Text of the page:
Once one turns to modern lists of fundamental beliefs you get many of the same features, but with more on the sovereignty of God, the divine inspiration of Scripture, and less stress on the details of what happened to Jesus during his time on earth. These are taken for granted.
International Fellowship of Evangelical Students
A representative example is the doctrinal basis of the International Fellowship of Evangelical Students (IFES). This is aiming to assert what is regarded as essential for an organisation based on Scripture, and to emphasise what it is that unites biblically-based Christians rather than what divides them. Unity is the fundamental driver in this and all similar cases.
• The unity of the Father, Son and Holy Spirit in the Godhead.
• The sovereignty of God in creation, revelation, redemption and final judgment.
• The divine inspiration and entire trustworthiness of Holy Scripture, as originally given, and its supreme authority in all matters of faith and conduct.
• The universal sinfulness and guilt of all people since the fall, rendering them subject to God’s wrath and condemnation.
• Redemption from the guilt, penalty, dominion and pollution of sin, solely through the sacrificial death (as our representative and substitute) of the Lord Jesus Christ, the incarnate Son of God.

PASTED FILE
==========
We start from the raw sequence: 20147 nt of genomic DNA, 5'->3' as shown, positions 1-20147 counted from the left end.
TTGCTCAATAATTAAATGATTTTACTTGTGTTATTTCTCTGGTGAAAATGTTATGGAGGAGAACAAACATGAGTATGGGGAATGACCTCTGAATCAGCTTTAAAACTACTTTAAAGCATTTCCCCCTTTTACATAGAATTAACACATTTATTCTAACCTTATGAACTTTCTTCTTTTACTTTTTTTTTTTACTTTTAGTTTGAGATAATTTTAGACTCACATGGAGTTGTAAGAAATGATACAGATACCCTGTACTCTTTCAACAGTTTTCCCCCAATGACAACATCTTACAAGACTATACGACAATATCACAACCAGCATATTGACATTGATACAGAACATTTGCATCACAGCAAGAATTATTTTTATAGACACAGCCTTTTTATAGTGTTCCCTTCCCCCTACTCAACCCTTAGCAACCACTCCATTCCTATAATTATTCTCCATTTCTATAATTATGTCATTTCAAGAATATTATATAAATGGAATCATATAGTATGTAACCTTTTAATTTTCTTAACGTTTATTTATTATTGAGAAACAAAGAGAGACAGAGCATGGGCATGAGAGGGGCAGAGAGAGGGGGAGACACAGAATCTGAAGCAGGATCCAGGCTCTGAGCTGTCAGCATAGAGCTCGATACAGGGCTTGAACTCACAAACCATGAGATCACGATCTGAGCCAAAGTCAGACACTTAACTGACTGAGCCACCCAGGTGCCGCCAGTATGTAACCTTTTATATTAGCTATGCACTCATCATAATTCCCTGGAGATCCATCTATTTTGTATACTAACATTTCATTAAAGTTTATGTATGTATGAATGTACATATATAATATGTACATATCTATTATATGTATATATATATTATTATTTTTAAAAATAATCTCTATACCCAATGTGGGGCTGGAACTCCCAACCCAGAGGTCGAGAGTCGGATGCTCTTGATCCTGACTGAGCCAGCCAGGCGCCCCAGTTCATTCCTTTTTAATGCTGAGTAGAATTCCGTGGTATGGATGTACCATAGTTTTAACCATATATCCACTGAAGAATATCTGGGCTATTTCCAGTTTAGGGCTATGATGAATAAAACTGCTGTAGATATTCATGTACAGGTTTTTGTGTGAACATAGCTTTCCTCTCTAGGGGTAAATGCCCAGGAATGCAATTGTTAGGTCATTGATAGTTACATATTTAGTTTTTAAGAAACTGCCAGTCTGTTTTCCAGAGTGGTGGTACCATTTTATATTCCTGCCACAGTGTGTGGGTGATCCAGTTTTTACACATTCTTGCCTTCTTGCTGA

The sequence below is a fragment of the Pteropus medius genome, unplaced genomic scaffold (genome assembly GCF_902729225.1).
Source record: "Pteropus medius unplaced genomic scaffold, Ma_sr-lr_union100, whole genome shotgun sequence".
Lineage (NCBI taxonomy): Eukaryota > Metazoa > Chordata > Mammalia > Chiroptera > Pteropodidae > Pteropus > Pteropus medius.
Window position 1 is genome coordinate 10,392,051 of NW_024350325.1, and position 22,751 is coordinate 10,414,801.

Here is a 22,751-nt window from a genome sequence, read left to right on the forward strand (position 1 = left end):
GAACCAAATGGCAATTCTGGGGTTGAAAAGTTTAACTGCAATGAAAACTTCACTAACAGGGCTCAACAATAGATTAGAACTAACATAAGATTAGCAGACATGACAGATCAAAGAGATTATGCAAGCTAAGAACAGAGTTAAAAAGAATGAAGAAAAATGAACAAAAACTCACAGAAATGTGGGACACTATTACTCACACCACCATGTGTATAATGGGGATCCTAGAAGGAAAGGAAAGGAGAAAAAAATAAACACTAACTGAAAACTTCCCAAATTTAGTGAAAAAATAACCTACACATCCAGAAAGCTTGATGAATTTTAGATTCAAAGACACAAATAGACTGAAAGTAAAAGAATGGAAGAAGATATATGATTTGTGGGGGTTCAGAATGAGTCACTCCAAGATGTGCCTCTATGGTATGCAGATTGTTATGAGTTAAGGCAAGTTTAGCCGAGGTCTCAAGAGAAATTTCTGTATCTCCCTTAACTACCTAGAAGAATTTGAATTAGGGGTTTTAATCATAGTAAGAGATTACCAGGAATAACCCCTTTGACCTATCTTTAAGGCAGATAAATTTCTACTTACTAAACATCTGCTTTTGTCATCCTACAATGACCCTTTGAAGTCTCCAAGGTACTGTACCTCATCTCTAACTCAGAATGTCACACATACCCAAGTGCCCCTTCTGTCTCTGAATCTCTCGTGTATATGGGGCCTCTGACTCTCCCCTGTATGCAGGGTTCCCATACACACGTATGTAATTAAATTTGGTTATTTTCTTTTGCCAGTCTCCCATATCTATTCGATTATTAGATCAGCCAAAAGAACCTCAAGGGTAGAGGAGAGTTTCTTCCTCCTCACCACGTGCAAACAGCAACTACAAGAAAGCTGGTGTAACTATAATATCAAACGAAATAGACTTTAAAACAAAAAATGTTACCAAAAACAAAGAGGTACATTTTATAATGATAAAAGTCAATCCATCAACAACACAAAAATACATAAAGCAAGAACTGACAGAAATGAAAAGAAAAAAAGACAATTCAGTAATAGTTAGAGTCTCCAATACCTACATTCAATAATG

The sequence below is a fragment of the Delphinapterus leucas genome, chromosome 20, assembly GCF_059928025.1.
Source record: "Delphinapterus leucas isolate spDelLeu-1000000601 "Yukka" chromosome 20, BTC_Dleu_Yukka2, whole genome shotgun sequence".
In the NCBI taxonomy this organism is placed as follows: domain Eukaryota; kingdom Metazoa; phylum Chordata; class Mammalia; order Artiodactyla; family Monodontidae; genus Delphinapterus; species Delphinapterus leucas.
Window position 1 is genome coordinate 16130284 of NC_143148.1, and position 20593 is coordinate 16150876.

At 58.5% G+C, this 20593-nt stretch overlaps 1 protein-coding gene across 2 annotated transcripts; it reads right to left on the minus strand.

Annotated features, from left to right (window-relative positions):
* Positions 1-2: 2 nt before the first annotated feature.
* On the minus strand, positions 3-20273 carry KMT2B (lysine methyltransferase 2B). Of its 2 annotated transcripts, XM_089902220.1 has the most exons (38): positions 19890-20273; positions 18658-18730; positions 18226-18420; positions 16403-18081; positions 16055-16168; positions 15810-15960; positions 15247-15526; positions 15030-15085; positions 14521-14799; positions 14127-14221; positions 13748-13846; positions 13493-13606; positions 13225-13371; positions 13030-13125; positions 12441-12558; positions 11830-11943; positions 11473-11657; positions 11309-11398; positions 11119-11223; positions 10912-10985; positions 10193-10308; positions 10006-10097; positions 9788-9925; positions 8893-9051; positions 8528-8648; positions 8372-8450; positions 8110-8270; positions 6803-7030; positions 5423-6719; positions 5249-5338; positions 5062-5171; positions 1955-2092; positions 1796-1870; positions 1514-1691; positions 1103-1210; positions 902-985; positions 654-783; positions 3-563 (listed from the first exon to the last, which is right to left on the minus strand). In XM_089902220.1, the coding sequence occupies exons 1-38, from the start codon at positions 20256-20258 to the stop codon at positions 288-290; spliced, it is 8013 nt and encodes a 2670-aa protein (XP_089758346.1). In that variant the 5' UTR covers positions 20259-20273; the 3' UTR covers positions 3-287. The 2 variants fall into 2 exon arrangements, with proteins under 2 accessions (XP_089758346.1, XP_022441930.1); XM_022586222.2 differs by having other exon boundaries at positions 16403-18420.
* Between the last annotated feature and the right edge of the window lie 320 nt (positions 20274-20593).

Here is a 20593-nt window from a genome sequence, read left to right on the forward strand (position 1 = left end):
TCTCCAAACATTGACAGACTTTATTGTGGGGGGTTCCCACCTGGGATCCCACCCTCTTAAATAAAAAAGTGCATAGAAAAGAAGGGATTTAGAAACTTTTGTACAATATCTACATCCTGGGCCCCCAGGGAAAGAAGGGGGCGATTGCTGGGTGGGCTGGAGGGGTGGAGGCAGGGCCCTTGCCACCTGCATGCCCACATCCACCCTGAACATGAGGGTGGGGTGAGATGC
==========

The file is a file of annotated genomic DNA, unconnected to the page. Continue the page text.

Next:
• The bodily resurrection of the Lord Jesus Christ from the dead and his ascension to the right hand of God the Father.
• The presence and power of the Holy Spirit in the work of regeneration.
• The justification of the sinner by the grace of God through faith alone.
• The indwelling and work of the Holy Spirit in the believer.
• The one holy universal Church which is the body of Christ and to which all true believers belong.
• The expectation of the personal return of the Lord Jesus Christ.
It is beliefs such as these that I view as central, core beliefs for Christians. They are the essentials.
John Stott put it like this:
“Although it is not always easy to distinguish between [essentials and non-essentials], a safe guide is that truths on which Scripture speaks with a clear voice are essentials, whereas whenever equally biblical Christians, equally anxious to understand and obey Scripture, reach different conclusions, these must be regarded as non-essentials… In essentials unity; in non-essentials liberty; in all things charity.”
Of course, this does not solve the problem of which is which; neither does it tell us ‘the truths’ on which Scripture speaks clearly.
The one point of contrast between modern statements and the creeds is the reference to Scripture. It is the supreme authority in all matters of faith and conduct. What is included in all matters of faith and conduct? This is where we start to diverge from one another, and this is where conflict creeps in.
The perceived centrality of Scripture
Listen to these examples:
“The Bible is without error not only when it speaks of salvation, its own origins, values, and religious matters, but it is also without error when it speaks of history and the cosmos. Christians must therefore submit to its supreme authority, both individually and corporately, in every matter of belief and conduct.” (The Christian Institute, UK)